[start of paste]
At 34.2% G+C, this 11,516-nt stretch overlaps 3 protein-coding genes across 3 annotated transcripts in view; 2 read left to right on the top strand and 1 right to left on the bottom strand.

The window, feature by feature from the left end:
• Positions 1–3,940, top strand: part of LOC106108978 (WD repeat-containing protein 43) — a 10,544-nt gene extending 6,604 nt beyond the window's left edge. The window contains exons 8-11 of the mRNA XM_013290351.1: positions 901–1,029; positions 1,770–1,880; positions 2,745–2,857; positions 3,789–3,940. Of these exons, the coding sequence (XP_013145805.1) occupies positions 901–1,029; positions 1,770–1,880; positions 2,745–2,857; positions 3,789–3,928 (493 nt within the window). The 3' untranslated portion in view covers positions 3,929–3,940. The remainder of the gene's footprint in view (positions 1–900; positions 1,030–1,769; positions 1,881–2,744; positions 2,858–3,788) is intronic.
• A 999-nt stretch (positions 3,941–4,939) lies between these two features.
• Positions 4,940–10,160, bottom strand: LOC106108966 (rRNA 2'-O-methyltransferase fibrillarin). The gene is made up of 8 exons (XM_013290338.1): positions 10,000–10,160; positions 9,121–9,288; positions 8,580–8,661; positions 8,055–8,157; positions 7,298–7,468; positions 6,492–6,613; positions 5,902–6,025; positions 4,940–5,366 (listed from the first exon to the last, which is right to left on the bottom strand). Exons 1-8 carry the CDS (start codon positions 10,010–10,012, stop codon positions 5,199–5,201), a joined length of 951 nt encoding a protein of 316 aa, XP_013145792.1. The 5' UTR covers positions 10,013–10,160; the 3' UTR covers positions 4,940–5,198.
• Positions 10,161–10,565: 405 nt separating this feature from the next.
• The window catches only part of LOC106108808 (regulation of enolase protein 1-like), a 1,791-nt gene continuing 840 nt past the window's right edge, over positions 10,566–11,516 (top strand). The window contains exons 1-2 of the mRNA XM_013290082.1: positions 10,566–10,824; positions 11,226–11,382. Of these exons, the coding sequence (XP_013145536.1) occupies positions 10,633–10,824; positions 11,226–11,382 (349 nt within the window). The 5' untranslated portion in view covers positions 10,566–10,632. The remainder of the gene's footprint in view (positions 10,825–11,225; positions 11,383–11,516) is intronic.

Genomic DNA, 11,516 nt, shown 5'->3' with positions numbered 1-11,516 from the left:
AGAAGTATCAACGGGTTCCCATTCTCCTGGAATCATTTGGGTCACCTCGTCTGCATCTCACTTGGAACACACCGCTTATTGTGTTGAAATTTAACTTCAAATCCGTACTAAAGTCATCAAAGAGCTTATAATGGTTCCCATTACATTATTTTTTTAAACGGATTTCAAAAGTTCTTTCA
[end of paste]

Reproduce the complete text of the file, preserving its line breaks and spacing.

At 34.2% G+C, this 11,516-nt stretch overlaps 3 protein-coding genes across 3 annotated transcripts in view; 2 read left to right on the top strand and 1 right to left on the bottom strand.

The window, feature by feature from the left end:
• Positions 1–3,940, top strand: part of LOC106108978 (WD repeat-containing protein 43) — a 10,544-nt gene extending 6,604 nt beyond the window's left edge. The window contains exons 8-11 of the mRNA XM_013290351.1: positions 901–1,029; positions 1,770–1,880; positions 2,745–2,857; positions 3,789–3,940. Of these exons, the coding sequence (XP_013145805.1) occupies positions 901–1,029; positions 1,770–1,880; positions 2,745–2,857; positions 3,789–3,928 (493 nt within the window). The 3' untranslated portion in view covers positions 3,929–3,940. The remainder of the gene's footprint in view (positions 1–900; positions 1,030–1,769; positions 1,881–2,744; positions 2,858–3,788) is intronic.
• A 999-nt stretch (positions 3,941–4,939) lies between these two features.
• Positions 4,940–10,160, bottom strand: LOC106108966 (rRNA 2'-O-methyltransferase fibrillarin). The gene is made up of 8 exons (XM_013290338.1): positions 10,000–10,160; positions 9,121–9,288; positions 8,580–8,661; positions 8,055–8,157; positions 7,298–7,468; positions 6,492–6,613; positions 5,902–6,025; positions 4,940–5,366 (listed from the first exon to the last, which is right to left on the bottom strand). Exons 1-8 carry the CDS (start codon positions 10,010–10,012, stop codon positions 5,199–5,201), a joined length of 951 nt encoding a protein of 316 aa, XP_013145792.1. The 5' UTR covers positions 10,013–10,160; the 3' UTR covers positions 4,940–5,198.
• Positions 10,161–10,565: 405 nt separating this feature from the next.
• The window catches only part of LOC106108808 (regulation of enolase protein 1-like), a 1,791-nt gene continuing 840 nt past the window's right edge, over positions 10,566–11,516 (top strand). The window contains exons 1-2 of the mRNA XM_013290082.1: positions 10,566–10,824; positions 11,226–11,382. Of these exons, the coding sequence (XP_013145536.1) occupies positions 10,633–10,824; positions 11,226–11,382 (349 nt within the window). The 5' untranslated portion in view covers positions 10,566–10,632. The remainder of the gene's footprint in view (positions 10,825–11,225; positions 11,383–11,516) is intronic.

Genomic DNA, 11,516 nt, shown 5'->3' with positions numbered 1-11,516 from the left:
AGAAGTATCAACGGGTTCCCATTCTCCTGGAATCATTTGGGTCACCTCGTCTGCATCTCACTTGGAACACACCGCTTATTGTGTTGAAATTTAACTTCAAATCCGTACTAAAGTCATCAAAGAGCTTATAATGGTTCCCATTACATTATTTTTTTAAACGGATTTCAAAAGTTCTTTCA